(2.) The other thing that controlled us was the stoplights. No matter where we were, Chicago, Los Angeles, Valparaiso, big towns, little towns, there were stop lights everywhere. So we have to look up there and wait to find out what to do. If it is green all the cars go, when it is red all the cars stop, when it is yellow, they never knew what I was going to do, speed up, or slam on the breaks. They said we had to get rid of the yellow because no one really knew what to do with yellow. And then of course when we were going through towns late at night when there were few cars but still had stop lights, they would get angry when I would stop because of a red light. And they would ask why I was stopping when there were no cars anywhere or from any directions. I told them that I had to stop because the light was red. They really thought that was stupid. So we just waited, waited, waited, for nothing. How ridiculous.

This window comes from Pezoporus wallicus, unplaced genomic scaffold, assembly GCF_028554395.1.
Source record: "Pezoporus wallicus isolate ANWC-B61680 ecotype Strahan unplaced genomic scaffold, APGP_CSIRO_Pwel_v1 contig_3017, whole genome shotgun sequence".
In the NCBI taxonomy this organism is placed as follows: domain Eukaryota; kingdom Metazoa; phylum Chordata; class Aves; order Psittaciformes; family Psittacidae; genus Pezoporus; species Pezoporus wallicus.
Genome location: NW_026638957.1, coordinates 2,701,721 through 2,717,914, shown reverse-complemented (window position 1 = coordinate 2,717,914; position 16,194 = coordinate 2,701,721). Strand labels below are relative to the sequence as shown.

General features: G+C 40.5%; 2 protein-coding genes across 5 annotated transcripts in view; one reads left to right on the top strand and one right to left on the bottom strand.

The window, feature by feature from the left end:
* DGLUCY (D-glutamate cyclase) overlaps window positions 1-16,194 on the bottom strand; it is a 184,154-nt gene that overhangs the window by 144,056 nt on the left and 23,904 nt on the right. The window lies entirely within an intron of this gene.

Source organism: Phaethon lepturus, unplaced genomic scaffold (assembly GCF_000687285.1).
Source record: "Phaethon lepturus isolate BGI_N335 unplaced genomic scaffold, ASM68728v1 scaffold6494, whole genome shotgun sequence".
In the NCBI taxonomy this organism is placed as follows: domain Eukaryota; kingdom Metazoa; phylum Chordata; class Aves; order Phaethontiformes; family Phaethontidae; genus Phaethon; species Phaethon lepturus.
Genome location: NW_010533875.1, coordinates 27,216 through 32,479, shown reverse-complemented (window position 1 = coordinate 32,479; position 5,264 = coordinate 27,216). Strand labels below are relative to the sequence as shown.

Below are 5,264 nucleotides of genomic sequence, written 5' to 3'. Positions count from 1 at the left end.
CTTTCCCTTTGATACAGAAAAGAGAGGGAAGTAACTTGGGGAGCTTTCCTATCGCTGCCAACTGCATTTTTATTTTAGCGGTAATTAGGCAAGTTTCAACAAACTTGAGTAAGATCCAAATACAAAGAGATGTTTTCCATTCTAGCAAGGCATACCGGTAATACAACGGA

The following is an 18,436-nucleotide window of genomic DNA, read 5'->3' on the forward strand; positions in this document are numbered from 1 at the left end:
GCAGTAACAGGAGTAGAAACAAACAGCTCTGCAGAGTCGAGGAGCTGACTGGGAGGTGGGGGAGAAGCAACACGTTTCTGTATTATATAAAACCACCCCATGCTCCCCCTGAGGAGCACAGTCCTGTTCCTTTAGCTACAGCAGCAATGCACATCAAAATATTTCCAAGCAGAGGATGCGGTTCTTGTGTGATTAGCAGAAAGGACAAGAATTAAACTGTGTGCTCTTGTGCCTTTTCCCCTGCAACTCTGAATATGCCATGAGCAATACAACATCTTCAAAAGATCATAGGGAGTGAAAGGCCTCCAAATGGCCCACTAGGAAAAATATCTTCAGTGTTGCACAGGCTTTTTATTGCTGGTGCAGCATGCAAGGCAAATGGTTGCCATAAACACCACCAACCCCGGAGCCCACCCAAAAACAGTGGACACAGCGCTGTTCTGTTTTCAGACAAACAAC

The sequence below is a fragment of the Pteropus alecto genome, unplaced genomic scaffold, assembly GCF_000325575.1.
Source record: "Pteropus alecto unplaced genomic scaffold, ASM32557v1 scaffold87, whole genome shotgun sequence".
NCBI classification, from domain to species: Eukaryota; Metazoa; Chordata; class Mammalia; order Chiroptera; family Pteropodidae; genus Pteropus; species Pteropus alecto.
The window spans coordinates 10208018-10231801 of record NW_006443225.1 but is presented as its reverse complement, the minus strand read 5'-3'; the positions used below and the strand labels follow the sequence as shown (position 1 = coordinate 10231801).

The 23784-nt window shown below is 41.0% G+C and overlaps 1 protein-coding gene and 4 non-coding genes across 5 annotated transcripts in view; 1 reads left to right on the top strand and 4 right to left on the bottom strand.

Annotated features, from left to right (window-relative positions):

(3.) The third thing that controls us is money – we cannot live without money.

They said that they did not need watches, stoplights, or money and that they would never be controlled by those things.

3. Have they made return trips? Yes, they have been to the USA four times.

4. Would they like to return? Yes, they would love to return.

Hope you enjoyed these answers about the Hauna people.

Marilyn Laszlo – 24 years in Papua New Guinea and 39 years with Wycliffe Bible Translators

Question to readers: Have you ever visited Papua New Guinea? If so, where did you go and what did you see and do?

Feelings During Translation

To Jess:

Thank you for the kudos! I am delighted that you enjoyed the meeting at the Okoboji Bible Conference.

Your question: “What were your feelings when you were trying to translate the language?”

My Answer:
“Well, I could write a whole book on that question. Did you get a copy of my book Mission Possible? It goes into more detail than what I will be able to do right now.

My feelings: Excited, propelled, anxious, scared, happy, blessed…full of God’s peace that I was where He wanted me to be. To analyze the language and start translating the Bible for these people is such an arduous task, but so rewarding. The Bible is alive and active and it will touch and change lives…even for the most remote and isolated people in the world.